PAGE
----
In certain cases, and particularly when there are destructive changes in the bone complicated with pyogenic infection, specific remedies have little effect. In cases of persistent or relapsing gummatous disease with ulceration of skin, it is often necessary to remove the diseased soft parts with the sharp spoon and scissors, and to gouge or chisel away the unhealthy bone, on the same lines as in tuberculous disease. When hyperostosis and sclerosis of the bone is attended with severe pain which does not yield to blistering, the periosteum may be incised and the sclerosed bone perforated with a drill or trephine.
Lesions of Bone in Inherited Syphilis.—Craniotabes, in which the flat bones of the skull undergo absorption in patches, was formerly regarded as syphilitic, but it is now known to result from prolonged malnutrition from any cause. Bossing of the skull resulting in the formation of Parrot's nodes is also being withdrawn from the category of syphilitic affections. The lesions in infancy—epiphysitis, bossing of the skull, and craniotabes—have been referred to in the chapter on inherited syphilis.
Epiphysitis or Syphilitic Perichondritis.—The first of these terms is misleading, because the lesion involves the ossifying junction and the shaft of the bone, and the epiphysis only indirectly. The young bone is replaced by granulation tissue, so that large clear areas are seen with the X-rays. The symptoms are referred to the joint, because it is there that the muscles are inserted and drag on the perichondrium when movement occurs; swelling is most marked in the vicinity of the joint, and it may be added to by effusion into the synovial cavity. The baby, usually under six months, is noticed to be feverish and fretful and to cry when touched. The mother discovers that the pain is caused by moving a particular limb, usually the arm, as the humerus, radius, and ulna are the bones most commonly affected; the limb, moreover, hangs useless at the side as if paralysed, and the condition was formerly described as syphilitic pseudo-paralysis.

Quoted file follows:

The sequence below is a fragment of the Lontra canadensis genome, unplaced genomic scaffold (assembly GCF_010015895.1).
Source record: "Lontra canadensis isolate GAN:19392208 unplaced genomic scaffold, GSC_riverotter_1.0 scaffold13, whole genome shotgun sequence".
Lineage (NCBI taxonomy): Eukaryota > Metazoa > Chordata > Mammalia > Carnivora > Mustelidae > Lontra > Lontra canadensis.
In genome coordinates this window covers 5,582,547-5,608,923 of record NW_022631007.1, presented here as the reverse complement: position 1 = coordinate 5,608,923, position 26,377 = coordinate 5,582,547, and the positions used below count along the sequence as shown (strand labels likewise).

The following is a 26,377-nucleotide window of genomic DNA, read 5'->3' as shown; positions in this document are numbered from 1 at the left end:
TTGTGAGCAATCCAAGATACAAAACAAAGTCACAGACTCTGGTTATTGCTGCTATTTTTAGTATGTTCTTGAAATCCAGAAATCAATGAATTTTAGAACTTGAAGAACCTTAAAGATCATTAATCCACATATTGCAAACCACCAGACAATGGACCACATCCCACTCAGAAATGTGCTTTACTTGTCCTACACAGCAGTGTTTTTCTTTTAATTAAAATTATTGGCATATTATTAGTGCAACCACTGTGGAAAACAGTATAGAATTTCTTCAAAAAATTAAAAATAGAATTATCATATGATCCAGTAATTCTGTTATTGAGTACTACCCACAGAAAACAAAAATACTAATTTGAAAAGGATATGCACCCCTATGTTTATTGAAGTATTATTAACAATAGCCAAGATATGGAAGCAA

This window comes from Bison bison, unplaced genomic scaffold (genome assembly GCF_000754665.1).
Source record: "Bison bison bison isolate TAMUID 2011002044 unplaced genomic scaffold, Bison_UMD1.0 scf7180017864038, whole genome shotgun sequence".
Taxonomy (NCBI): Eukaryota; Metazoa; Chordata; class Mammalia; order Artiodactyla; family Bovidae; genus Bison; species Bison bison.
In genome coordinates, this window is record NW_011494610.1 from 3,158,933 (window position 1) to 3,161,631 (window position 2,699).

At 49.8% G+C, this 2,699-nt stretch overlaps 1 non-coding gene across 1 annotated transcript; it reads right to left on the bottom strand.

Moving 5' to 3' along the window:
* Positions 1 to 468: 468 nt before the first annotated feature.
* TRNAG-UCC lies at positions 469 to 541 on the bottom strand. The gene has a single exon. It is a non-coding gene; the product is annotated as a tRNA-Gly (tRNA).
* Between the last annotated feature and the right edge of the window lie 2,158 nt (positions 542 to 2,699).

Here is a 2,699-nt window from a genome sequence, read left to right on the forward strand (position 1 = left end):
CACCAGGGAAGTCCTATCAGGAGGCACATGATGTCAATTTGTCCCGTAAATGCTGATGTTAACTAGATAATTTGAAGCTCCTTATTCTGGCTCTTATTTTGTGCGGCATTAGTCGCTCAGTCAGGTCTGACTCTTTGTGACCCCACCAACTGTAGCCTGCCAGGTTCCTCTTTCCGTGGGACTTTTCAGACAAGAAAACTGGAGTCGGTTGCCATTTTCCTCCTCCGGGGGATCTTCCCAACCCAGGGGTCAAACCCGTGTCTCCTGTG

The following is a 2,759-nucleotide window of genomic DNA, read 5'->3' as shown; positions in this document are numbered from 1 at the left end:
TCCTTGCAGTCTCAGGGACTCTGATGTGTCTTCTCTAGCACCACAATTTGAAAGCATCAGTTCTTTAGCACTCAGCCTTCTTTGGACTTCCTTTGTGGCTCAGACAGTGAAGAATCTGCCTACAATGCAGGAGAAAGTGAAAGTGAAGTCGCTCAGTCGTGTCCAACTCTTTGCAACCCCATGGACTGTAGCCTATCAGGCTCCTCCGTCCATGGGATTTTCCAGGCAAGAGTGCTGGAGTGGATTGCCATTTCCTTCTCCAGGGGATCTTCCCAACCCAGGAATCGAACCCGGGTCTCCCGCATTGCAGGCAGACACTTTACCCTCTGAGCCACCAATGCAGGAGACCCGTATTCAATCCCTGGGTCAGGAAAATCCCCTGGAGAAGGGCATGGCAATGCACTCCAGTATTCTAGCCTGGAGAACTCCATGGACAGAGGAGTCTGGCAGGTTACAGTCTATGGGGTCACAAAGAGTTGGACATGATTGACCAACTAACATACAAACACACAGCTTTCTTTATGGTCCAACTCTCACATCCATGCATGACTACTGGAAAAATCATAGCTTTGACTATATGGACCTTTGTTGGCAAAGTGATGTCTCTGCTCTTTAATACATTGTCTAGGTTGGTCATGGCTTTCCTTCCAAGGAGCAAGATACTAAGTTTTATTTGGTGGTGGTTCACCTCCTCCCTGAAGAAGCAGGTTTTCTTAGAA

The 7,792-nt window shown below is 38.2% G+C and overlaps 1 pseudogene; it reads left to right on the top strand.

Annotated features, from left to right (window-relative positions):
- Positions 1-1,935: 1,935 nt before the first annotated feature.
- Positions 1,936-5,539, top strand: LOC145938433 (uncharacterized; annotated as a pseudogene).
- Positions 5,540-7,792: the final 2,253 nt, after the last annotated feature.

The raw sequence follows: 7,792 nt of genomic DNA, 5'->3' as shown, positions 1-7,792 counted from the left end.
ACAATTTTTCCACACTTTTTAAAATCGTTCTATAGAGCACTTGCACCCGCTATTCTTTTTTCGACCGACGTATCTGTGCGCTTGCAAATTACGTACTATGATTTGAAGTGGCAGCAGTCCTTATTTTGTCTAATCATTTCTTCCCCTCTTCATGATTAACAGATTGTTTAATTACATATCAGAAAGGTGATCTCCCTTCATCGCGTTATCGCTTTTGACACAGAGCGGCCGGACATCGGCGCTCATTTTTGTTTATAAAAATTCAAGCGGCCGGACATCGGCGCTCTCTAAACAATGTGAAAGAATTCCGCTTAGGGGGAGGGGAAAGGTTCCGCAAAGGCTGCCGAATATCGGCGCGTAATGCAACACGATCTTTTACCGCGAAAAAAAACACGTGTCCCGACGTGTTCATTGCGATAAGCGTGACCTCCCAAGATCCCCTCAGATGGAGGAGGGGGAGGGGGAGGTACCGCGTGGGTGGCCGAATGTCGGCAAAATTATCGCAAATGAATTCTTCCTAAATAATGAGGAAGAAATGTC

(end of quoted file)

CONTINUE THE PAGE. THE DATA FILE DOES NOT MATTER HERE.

The lesions met with later correspond to those of the tertiary period of the acquired disease, but as they affect bones which are still actively growing, the effects are more striking. Gummatous disease may come and go over periods of many years, with the result that the external appearance and architectural arrangement of a long bone come to be profoundly altered. In the tibia, for example, the shaft is bowed forward in a gentle curve, which is compared to the curve of a sabre—“sabre-blade” deformity (Fig. 132). The diffuse thickening all round the bone obscures the sharp margins so that the bone becomes circular in section and the anterior and mesial edges are blunted, and the comparison to a cucumber is deserved. In some cases the tibia is actually increased in length as well as in girth.
The contrast between the grossly enlarged and misshapen tibia and the normal or even attenuated fibula is a striking one.
Treatment is carried out on lines similar to those recommended in the acquired disease. When curving of the tibia causes disability in walking, the bone may be straightened by a cuneiform resection.
Syphilitic dactylitis is met with chiefly in children. It may affect any of the fingers or toes, but is commonest in the first phalanx of the index-finger or of the thumb. Several fingers may be attacked at the same time or in succession. The lesion consists in a gummatous infiltration of the soft parts surrounding the phalanx, or a gummatous osteomyelitis, but there is practically no tendency to break down and discharge, or to the formation of a sequestrum as is so common in tuberculous dactylitis.
The finger becomes the seat of a swelling, which is more evident on the dorsal aspect, and, according to the distribution and extent of the disease, it is acorn-shaped, fusiform, or cylindrical. It is firm and elastic, and usually painless. The movements are impaired, especially if the joints are involved. In its early stages the disease is amenable to anti-syphilitic treatment, and complete recovery is the rule.